|1st Regiment Massachusetts Volunteer Heavy Artillery|
Men of the 1st Massachusetts burying fallen comrades after the Battle of Spotsylvania
|Active||Spring 1861 to August 1865|
|Country||United States of America|
|Branch||United States Army|
|Colonel||William B. Greene|
|Lieutenant Colonel||Levi P. Wright|
The 1st Regiment of Massachusetts Volunteer Heavy Artillery was a unit that served in the Union Army during the American Civil War. It was originally raised as the 14th Regiment Massachusetts Volunteer Infantry.
The 14th Massachusetts Infantry began its recruitment in spring 1861, with most of its members coming from Essex County. They were mustered in on 5 July 1861, and left the state on 7 August for Washington, DC, where it would serve in its defenses until the end of the year. Colonel William B Greene, a West Point graduate and a veteran of the Florida Indian Wars, resigned in October, and was replaced as leader of the unit by Col Thomas R Tannatt, who transferred over from the 16th Regiment Massachusetts Volunteer Infantry.
On 1 January 1862, the regiment was reorganized and became a heavy artillery regiment. As artillery units required more men, fifty additional soldiers were added to each company and two additional ones were formed. They served in several military garrisons around Washington, including forts Woodbury, Tillinghast, Craig, Albany, and DeKalb.
On 26 August 1862, the regiment was sent to the front, and was present at the Second Battle of Bull Run, though it did not participate. During the Union retreat from the battlefield, Confederate cavalry overtook the 1st Massachusetts, capturing the surgical staff, the wagoners, and others. The doctors were quickly released, while the others were later paroled.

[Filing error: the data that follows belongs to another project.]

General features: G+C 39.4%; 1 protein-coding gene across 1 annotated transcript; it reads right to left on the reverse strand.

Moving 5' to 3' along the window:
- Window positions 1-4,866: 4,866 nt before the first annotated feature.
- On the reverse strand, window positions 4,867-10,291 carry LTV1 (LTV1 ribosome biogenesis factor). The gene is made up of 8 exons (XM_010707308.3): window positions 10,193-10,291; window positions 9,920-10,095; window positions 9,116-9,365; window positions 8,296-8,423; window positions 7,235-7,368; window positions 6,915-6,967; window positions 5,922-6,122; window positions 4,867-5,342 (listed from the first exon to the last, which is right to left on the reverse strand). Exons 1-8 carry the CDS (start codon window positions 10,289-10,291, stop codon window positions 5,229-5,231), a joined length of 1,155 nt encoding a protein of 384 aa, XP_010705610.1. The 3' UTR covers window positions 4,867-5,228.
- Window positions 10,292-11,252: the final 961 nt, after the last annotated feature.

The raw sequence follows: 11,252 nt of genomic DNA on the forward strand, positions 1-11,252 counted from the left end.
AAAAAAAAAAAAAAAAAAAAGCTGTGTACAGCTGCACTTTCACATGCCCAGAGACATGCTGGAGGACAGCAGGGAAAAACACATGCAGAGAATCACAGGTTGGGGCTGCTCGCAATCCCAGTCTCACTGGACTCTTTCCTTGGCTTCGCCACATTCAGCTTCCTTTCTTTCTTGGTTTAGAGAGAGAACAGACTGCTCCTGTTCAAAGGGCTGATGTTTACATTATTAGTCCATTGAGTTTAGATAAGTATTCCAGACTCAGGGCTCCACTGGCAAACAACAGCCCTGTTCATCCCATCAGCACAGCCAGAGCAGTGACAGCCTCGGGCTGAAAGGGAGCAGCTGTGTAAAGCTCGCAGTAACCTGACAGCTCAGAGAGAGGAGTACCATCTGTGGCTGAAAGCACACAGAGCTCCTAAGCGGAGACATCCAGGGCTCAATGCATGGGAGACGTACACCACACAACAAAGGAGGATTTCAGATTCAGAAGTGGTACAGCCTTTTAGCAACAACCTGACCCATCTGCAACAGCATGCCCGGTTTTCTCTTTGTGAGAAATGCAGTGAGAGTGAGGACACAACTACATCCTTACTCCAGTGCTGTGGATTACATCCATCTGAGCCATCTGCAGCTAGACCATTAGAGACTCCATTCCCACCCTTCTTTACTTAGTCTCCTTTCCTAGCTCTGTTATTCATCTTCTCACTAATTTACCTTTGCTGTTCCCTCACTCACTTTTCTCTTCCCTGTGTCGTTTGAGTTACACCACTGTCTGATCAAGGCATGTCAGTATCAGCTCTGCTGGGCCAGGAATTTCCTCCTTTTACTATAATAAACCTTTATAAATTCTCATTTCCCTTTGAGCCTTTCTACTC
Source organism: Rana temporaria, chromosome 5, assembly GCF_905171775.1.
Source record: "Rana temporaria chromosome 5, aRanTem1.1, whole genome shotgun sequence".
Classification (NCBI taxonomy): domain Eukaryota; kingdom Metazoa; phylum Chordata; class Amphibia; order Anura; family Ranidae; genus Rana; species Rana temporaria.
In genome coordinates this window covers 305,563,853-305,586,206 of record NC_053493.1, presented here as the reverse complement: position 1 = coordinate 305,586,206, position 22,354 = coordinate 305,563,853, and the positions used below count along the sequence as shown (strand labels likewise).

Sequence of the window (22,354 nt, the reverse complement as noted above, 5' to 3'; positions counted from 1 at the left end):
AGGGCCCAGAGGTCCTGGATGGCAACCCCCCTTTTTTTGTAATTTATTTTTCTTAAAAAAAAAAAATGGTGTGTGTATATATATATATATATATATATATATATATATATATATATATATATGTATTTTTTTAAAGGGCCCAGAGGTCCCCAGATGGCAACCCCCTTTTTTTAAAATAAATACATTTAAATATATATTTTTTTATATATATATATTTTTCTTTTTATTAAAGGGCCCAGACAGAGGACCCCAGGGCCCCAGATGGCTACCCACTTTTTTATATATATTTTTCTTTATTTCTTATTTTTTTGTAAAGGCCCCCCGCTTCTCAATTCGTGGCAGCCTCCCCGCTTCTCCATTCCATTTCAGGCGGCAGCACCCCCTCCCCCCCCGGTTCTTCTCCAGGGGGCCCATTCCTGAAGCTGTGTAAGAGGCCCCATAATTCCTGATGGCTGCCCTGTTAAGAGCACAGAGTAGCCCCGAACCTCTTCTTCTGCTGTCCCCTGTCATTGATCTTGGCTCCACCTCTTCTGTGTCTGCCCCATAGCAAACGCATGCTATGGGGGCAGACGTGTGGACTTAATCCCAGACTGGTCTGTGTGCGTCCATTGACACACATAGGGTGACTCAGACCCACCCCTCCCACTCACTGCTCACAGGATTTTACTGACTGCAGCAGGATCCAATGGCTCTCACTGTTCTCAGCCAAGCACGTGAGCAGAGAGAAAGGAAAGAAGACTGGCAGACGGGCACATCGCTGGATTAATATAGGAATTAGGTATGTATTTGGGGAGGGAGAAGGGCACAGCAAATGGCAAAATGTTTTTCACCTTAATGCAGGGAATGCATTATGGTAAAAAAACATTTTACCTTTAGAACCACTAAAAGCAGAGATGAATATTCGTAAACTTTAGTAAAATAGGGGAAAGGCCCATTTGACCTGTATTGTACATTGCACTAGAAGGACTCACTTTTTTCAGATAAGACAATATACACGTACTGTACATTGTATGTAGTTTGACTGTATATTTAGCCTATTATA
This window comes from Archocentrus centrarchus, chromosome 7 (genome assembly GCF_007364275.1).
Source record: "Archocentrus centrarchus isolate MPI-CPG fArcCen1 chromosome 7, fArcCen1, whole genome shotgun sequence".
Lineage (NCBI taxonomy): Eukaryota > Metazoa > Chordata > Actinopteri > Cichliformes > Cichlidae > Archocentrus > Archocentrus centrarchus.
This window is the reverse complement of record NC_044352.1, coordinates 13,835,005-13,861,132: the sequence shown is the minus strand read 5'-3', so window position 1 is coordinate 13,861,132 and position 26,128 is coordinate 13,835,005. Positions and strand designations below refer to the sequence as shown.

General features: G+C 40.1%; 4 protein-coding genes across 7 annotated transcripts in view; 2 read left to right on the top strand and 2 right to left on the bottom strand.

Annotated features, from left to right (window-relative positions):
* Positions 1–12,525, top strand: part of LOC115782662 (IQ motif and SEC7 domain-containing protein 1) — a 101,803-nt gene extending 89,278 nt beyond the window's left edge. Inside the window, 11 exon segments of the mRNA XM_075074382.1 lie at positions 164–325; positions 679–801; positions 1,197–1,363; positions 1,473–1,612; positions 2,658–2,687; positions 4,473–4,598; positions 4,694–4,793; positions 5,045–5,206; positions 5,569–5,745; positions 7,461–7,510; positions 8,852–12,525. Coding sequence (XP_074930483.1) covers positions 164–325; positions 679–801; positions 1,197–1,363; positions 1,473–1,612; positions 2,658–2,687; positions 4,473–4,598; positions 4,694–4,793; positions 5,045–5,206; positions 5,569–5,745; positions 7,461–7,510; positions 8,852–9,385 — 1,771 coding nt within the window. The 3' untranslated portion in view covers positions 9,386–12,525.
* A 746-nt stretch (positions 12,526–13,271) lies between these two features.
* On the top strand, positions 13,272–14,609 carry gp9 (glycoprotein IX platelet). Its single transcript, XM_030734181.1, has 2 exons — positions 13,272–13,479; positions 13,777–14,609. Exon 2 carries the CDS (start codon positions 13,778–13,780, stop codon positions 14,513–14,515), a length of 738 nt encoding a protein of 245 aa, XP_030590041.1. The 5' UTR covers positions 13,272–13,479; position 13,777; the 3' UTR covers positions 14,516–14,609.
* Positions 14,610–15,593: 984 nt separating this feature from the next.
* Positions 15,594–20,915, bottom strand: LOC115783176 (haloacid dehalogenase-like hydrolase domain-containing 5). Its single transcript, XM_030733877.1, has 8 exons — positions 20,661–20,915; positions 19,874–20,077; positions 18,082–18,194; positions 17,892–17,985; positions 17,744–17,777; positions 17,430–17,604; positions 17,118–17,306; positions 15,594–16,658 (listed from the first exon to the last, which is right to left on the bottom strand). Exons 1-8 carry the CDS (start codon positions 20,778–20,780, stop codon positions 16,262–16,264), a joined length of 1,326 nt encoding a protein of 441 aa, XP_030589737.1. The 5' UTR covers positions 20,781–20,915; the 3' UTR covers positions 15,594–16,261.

A battalion of two companies were detached (two more joined a month or two later) on 27 September 1862 and sent to Maryland Heights, where they were to serve until December 1863. When the Union army abandoned its position at Winchester, VA in June 1863, Company I stayed behind to destroy the guns and ammunition, and 44 men were captured on 10 June. At this time, Company H was covering the army's retreat from Harpers Ferry.
On 17 May 1864, many heavy artillery regiments filled in as infantry units and joined the Army of the Potomac as part of Grant's 1864 campaign. In their first real engagement as a regiment, they engaged Ewell's Division at Harris Farm Engagement, on the Fredericksburg Road near Spotsylvania, VA on 19 May 1864. In this battle, they lost 55 killed, 312 wounded, and 27 missing. In reserve during the Battle of North Anna on 23–26 May 1864, losing only 1 killed, they moved on to Cold Harbor, losing two members during the trench warfare there from 4–12 June.
The regiment took part in the assault on Petersburg on the 16 June 1864, and lost 25 killed and 132 wounded. They remained as part of the siege of the city until April 1865. During this time, they were also involved in the Battle of Globe Tavern (or the 2nd Battle of Weldon Railroad), when 185 men were captured when a Confederate offensive flanked the division, and the Battle of Hatcher's Run.
Following Lee's surrender in April 1865, the 1st Massachusetts Heavy Artillery returned to Washington, DC and stationed the forts until they were mustered out in August. They returned to Boston on the 20th, and were encamped at Gallop's Island until the 25th, when they were paid and discharged.
Through its four years of service, the regiment had a total of 2552 soldiers in its ranks, consisting of 24 field officers and staff, 111 line officers, and 2417 enlisted men.
A total of 486 officers and men were lost, 215 of them killed or died of wounds, 115 died by disease or accident, 156 died as prisoners, and four dead listed as MIA.